One of those wines that you’re just dying to slip into a blind tasting, this comes from cool (for the Cape) Durbanville and wouldn’t be outclassed by many Austrian Grüners at the same price level. Spices, green apple and bay leaf notes are underpinned by zesty, crunchy acidity and plenty of mid-palate texture. Promising stuff.
It’s great to see an Austrian Grüner of this quality in a major supermarket. It’s not a power packed wine, but what it lacks in weight, it makes up for in freshness. Floral and medium weight, with some pepper spice, pear and citrus fruit flavours and a zesty, tangy finish. A really good food wine – and I don’t say that very often.
Terrific freshness in this blend of Grüner Veltliner and Weissburgunder (AKA Pinot Blanc) – a beguiling hint of onion skin on the nose gives way to a creamy and slightly vegetal palate, and a mineral finish. This wine spent a few days on the skins, giving it just a bit more structure and body than you might expect.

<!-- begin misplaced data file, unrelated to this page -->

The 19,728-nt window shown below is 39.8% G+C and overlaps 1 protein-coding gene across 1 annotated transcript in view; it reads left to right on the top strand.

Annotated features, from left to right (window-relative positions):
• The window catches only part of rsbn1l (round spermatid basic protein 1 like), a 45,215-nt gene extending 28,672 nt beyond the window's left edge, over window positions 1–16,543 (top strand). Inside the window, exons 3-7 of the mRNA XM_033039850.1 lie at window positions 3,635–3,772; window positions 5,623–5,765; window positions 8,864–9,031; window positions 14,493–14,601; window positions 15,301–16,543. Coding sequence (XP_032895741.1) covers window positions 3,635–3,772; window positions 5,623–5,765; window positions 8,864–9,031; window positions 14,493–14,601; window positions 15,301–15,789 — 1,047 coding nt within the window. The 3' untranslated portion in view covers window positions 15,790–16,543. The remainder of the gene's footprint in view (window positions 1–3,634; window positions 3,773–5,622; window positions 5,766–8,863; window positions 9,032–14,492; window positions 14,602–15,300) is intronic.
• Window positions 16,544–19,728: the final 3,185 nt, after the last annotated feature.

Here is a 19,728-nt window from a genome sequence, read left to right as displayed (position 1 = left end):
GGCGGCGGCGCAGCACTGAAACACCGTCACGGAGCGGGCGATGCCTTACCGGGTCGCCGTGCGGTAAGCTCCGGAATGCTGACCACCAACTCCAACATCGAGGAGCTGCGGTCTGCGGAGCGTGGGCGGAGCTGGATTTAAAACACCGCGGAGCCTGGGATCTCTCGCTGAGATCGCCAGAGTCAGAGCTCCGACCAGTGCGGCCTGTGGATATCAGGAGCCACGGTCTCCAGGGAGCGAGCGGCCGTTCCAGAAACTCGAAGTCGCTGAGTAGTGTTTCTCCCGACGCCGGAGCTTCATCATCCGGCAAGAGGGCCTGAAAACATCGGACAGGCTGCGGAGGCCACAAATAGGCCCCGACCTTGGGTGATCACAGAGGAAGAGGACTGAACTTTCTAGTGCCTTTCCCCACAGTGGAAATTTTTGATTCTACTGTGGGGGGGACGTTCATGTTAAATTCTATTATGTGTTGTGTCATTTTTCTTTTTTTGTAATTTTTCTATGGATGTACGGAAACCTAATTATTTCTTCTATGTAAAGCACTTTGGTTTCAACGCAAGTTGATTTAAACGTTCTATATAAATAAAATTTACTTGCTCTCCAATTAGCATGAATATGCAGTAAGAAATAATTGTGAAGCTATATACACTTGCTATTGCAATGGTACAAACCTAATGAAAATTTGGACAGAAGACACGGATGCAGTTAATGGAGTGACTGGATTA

Just like the caricature on the label, this is a big broad wine. White peaches, apricot and kiwi flavours are all brilliantly knitted together with a moreish creamy, nutty texture. Some skin contact and maturation in large, old oak barrels has provided body and structure.
It’s different enough to make you sit up and notice, without being remotely scary or “difficult”. Limestone soil.
Mechtild is one of two single vineyard wines made at Gut Oggau, in this case 60 year old Grüner Veltliner. There’s a salty, iodine tang on the nose, yielding to a fat, creamy palate. Fresh acidity and a lovely mineral finish.
This brilliant biodynamic estate is based in the Wachau on the “wrong” side of the Danube, but this wine hails from vineyards in neighbouring Kremstal. It’s an incredible Riesling: intense, focused and minerally with remarkable texture, density and concentration. Honey, white flowers and a stony undertow, with spice, creamy lees and a finish that lasts for minutes. The wine will develop for at least another decade in bottle.